Moderator: In a critique group, should the ms. be read aloud with comments following, or should copies be passed out and comments placed right on the ms.? Pros and cons of each method?

Colleen: I like immediate response. I think my group agrees. As a person reads, we mark things on a paper. Then, after the reading, we take turns with comments.

Kevin: Do you ever get the mss. ahead of time to read?

Colleen: Kevin, we only do that in certain situations. For example, since we are all now published, an agent or editor may want a quick rewrite, or another slant sent along. So, we call our group and ask for quick feedback. But, generally, we take our turn around the table.

AnneKelly: Has your group ever had the experience of having to critique an awful ms? How do you handle that?

Colleen: Of course. Sometimes the silence after the reading says it all. But since we like each other so much we then try to respond. We all know that we are here for publication and good writing, not hugs for a story that says nothing new.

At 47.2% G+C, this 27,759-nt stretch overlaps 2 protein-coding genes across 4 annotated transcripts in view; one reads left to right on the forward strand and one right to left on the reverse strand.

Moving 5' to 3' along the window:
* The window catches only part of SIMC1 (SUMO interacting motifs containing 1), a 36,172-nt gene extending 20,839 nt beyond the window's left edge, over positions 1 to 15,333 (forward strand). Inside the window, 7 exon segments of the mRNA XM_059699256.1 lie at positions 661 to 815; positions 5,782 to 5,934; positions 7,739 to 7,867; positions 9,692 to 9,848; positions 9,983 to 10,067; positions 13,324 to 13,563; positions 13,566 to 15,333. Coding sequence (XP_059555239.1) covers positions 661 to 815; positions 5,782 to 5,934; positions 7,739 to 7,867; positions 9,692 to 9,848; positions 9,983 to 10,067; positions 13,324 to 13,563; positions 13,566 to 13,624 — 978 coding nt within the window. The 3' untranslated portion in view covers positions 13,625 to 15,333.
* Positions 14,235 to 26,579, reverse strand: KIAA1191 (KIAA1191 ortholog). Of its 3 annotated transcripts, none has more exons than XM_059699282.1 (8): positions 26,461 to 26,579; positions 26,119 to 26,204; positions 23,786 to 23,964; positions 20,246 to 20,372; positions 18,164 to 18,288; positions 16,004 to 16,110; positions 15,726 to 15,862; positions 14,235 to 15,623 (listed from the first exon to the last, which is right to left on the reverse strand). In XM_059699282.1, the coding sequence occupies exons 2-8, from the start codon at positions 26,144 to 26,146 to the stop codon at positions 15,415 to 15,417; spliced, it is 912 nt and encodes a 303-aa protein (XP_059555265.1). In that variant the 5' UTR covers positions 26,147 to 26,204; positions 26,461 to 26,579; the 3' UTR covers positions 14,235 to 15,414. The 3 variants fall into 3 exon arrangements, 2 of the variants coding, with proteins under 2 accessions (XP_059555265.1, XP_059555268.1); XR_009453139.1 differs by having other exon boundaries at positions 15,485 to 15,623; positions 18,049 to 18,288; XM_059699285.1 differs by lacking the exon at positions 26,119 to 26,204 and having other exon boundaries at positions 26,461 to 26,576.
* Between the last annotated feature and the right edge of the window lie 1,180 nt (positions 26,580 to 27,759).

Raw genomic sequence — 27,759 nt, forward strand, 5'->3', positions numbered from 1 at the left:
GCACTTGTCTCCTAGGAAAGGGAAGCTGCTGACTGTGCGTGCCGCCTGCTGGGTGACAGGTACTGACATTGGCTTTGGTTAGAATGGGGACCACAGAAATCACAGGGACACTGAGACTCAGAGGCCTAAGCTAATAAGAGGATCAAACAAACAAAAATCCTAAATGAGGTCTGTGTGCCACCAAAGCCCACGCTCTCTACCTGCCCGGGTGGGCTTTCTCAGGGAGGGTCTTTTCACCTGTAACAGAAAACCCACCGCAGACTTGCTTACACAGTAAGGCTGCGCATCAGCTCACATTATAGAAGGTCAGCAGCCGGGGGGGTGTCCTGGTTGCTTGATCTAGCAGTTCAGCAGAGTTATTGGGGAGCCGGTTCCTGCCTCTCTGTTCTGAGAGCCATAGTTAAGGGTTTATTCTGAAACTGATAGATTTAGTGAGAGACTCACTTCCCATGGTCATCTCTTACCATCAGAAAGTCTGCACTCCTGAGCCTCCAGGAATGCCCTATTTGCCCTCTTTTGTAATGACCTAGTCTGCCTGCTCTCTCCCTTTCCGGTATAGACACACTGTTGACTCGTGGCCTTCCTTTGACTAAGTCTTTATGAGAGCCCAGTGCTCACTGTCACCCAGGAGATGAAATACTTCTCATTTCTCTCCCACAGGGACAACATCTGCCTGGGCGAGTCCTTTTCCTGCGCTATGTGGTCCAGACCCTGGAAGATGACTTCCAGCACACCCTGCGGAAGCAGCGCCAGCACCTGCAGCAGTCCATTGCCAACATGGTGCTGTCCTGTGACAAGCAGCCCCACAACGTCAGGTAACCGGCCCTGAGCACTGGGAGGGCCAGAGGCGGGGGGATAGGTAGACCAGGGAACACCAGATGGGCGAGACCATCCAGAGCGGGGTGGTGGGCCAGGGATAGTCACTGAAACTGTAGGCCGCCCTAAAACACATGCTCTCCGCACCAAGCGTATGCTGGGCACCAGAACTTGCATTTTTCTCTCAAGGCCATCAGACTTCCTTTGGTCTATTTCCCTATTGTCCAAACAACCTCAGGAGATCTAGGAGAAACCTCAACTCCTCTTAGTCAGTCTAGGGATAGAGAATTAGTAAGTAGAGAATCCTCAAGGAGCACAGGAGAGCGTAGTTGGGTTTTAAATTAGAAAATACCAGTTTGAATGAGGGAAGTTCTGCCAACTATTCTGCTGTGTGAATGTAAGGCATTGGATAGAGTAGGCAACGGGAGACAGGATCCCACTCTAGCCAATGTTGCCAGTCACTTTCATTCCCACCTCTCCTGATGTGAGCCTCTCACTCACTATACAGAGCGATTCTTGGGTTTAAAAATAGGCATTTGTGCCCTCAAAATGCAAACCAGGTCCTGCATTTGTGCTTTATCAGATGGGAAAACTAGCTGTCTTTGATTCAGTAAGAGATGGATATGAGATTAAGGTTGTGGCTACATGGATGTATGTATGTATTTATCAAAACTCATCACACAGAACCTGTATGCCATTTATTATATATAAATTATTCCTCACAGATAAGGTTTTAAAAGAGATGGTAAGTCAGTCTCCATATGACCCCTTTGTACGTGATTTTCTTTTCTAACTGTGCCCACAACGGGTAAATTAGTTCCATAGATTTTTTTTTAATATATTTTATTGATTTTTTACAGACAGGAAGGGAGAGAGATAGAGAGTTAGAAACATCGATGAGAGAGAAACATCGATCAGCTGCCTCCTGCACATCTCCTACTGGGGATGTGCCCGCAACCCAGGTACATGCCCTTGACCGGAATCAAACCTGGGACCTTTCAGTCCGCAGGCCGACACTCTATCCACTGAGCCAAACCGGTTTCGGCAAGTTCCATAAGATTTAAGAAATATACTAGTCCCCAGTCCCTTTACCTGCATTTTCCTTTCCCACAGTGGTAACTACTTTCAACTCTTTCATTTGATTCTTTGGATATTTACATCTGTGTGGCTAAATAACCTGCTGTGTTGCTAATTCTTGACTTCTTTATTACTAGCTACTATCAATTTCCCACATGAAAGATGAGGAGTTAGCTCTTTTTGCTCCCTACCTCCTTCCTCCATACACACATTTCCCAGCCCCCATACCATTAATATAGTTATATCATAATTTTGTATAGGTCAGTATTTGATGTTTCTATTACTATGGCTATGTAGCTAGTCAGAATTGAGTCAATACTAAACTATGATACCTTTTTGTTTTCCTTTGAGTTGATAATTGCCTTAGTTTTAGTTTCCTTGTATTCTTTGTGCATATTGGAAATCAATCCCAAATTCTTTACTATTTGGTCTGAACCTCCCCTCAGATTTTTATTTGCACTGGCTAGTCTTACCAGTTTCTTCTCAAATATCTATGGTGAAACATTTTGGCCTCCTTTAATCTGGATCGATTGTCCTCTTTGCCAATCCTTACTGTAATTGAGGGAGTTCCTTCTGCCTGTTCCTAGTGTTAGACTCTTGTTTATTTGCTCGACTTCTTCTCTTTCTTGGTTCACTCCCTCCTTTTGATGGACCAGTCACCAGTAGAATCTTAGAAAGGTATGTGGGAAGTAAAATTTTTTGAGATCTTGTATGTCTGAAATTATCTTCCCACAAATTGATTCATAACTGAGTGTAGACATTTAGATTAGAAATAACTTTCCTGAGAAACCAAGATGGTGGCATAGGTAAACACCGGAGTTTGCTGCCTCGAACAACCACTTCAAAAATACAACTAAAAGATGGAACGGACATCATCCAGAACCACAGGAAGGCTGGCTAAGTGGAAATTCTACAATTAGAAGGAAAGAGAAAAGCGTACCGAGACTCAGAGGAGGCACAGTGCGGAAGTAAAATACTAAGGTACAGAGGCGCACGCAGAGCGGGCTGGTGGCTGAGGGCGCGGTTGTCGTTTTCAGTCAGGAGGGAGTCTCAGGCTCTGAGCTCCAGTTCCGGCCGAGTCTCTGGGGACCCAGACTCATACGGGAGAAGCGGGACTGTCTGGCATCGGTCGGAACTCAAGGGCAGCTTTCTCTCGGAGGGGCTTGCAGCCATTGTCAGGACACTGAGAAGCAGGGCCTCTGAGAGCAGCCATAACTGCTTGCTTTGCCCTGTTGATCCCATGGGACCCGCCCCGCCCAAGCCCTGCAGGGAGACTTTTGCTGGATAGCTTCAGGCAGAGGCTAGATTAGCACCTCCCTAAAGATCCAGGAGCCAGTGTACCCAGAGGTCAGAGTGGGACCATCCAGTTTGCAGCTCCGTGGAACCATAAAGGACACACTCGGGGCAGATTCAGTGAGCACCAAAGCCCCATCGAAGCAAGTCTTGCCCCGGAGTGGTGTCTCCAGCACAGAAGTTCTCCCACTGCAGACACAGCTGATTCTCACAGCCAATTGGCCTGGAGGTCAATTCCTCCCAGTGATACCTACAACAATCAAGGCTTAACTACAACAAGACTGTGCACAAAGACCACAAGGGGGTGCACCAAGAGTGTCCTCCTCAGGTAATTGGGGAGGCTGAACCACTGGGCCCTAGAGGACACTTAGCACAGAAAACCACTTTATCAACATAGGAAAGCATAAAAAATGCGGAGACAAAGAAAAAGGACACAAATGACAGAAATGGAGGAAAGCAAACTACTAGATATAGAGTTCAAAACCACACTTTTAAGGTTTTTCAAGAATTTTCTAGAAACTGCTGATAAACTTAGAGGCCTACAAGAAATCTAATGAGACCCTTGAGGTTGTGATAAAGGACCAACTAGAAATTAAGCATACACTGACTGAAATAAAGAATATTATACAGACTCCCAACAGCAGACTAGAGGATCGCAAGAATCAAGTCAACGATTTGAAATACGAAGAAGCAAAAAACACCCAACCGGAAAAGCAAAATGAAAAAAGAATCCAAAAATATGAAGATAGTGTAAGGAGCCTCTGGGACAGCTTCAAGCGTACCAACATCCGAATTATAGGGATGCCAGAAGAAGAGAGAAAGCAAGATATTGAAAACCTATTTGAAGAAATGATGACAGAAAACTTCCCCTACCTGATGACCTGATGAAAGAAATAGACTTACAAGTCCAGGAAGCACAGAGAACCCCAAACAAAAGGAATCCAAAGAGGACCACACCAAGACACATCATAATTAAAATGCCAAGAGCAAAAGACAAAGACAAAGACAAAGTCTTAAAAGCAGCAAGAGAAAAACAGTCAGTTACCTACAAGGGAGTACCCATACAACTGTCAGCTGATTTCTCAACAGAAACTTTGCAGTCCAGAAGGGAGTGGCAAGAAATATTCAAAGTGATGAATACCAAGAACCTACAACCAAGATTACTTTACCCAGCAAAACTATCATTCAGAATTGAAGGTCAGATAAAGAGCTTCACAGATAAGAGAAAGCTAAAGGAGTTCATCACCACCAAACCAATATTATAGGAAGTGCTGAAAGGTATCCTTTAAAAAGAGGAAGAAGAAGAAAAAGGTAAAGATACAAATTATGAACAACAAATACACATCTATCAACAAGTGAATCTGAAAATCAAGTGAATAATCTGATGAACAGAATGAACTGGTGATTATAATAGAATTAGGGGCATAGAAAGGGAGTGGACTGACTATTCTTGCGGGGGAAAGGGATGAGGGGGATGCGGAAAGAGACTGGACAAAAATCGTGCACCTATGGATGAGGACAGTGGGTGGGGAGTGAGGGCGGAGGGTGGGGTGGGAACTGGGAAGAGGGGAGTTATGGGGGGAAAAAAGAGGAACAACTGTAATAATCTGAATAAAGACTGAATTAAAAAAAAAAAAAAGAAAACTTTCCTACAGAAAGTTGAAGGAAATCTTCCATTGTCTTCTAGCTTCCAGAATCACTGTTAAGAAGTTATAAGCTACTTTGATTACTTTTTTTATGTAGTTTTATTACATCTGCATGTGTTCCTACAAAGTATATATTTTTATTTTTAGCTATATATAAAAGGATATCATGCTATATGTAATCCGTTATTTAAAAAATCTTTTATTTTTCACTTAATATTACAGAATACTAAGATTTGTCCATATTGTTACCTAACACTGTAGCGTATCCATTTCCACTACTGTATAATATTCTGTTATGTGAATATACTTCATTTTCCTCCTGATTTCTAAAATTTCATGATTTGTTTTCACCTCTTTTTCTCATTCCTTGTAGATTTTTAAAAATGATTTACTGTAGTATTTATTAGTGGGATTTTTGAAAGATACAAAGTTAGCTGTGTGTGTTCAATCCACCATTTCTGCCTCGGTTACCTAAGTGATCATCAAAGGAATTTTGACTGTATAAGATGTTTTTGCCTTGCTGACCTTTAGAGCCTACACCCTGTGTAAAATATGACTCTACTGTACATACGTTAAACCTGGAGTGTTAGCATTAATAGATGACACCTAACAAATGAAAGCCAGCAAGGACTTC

Moderator: Can critique groups as small as 2 or 3 people still work?

Colleen: Yes. Sally Alexander and I did a spin off from the bookstore group since she needed to hear her stories and I wanted her feedback. (Sally is a much published author of books, some of which deal with her blindness at the age of 26.) From that group, our standing group now stands. Two good people is great. Three is even better. The key is people with the same interest as yours. A critical ear is better than a published person who only wants to be patted on the back.